Happy New Year.

In these times I feel very grateful to everyone who has messaged the gallery with good wishes.

I very much miss seeing visitors in the gallery.

While the gallery is closed we will attempt to find another way to let people see the artists’ work – only then do we complete the circle.

We are up for ‘try-outs’ (within limits!!) as the couriers are working, and of course we will attempt to ensure as much new work as possible may be viewed online.

I am excited by what we have to come this year. There will be a digital edition of the London Art Fair from 20 January until 31 January.

As usual we will be previewing work that will be part of exhibitions later in 2021.

A major part of our selection will involve work in our next solo exhibition, which will be a solo show by Nathan Ford:

Nathan Ford, Flock V, Oil on Birch Panel 122 x 170 cm. Sold








It is Nathan’s 10th solo show with us and we will be releasing a short film by Mike Pitts to coincide with the show.
Mike has worked extensively with David Attenborough and has two Emmy Awards (for Life of Plants and Blue Planet).

Here he is filming Nathan in front of one of Nathan’s new paintings. I am not sure Nathan is looking forward to the searching interrogation of the interviewer…










Our presentation for the London Art Fair always includes work by Anna Gillespie:

Anna Gillespie, Broken Ring, Bronze Figures (unique), Found Steel, Sold.











And of course Helen Simmonds:

Helen Simmonds, Plates and Roses, Oil on Board 46 x 71 cm. Sold








I had forgotten this poem, which came into my mind in the last few days. The denouement is so good.

I do not want to be reflective any more
Envying and despising unreflective things
Finding pathos in dogs and undeveloped handwriting
And young girls doing their hair and all the castles of sand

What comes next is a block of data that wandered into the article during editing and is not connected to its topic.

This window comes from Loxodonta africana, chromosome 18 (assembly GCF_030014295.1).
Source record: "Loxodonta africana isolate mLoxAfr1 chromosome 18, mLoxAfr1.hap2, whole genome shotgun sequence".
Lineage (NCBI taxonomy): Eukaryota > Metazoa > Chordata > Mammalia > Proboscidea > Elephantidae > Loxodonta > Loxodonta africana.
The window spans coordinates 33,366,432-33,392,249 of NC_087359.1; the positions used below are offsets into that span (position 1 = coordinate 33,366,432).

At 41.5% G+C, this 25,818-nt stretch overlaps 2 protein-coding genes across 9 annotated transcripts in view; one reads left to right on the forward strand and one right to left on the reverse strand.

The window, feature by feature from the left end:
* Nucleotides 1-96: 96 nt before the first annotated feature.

Flushed by the children’s bedtime, level with the shore.

The tide comes in and goes out again, I do not want
To be always stressing either its flux or its permanence,
I do not want to be a tragic or philosophic chorus
But to keep my eye only on the nearer future
And after that let the sea flow over us.

Come then all of you, come closer, form a circle,
Join hands and make believe that joined
Hands will keep away the wolves of water
Who howl along our coast. And be it assumed
That no one hears them among the talk and laughter.
Louis MacNiece, ‘Wolves’

Perhaps what lead to thinking about the Louis MacNiece poem was a Heaney poem I have quoted recently:

History says, Don’t hope
On this side of the grave.
But then, once in a lifetime
The longed-for tidal wave
Of justice can rise up,
And hope and history rhyme.

So hope for a great sea-change
On the far side of revenge.
Believe that a further shore
Is reachable from here.
Believe in miracles
And cures and healing wells.

Call miracle self-healing:
The utter, self-revealing
Double-take of feeling.
If there’s fire on the mountain
Or lightning and storm
And a god speaks from the sky

That means someone is hearing
The outcry and the birth-cry
Of new life at its term.
Seamus Heaney ‘Chorus from the Cure at Troy’

And finally…

With apologies for such an Irish or Anglo-Irish saturation of quotes, the first extract is part of the inspiration for the second.
And ‘you can always, always rely on W.B. Yeats’ (my mother).

The seeds of life—
fiery is their force, divine their birth, but they
are weighed down by the bodies’ ills or dulled
by earthly limbs and flesh that’s born for death.
That is the source of all men’s fears and longings,
joys and sorrows, nor can they see the heavens’ light,
shut up in the body’s tomb, a prison dark and deep.
Virgil’s Aeneid VI:843-848

Once out of nature I shall never take
My bodily form from any natural thing,
But such a form as Grecian goldsmiths make
Of hammered gold and gold enamelling
To keep a drowsy Emperor awake;
Or set upon a golden bough to sing
To lords and ladies of Byzantium
Of what is past, or passing, or to come.
WB Yeats. ‘Sailing to Byzantium’, verse IV

And with such a heavy Greek/Byzantine flavour thread through all the verses…
Here is a little reader from Crete:

Reading Minotaur IV, Ed. of 15 73 x 30 x 47 cm. £12,600










For details of forthcoming shows, or any other relevant matters, please message me.

Aidan Quinn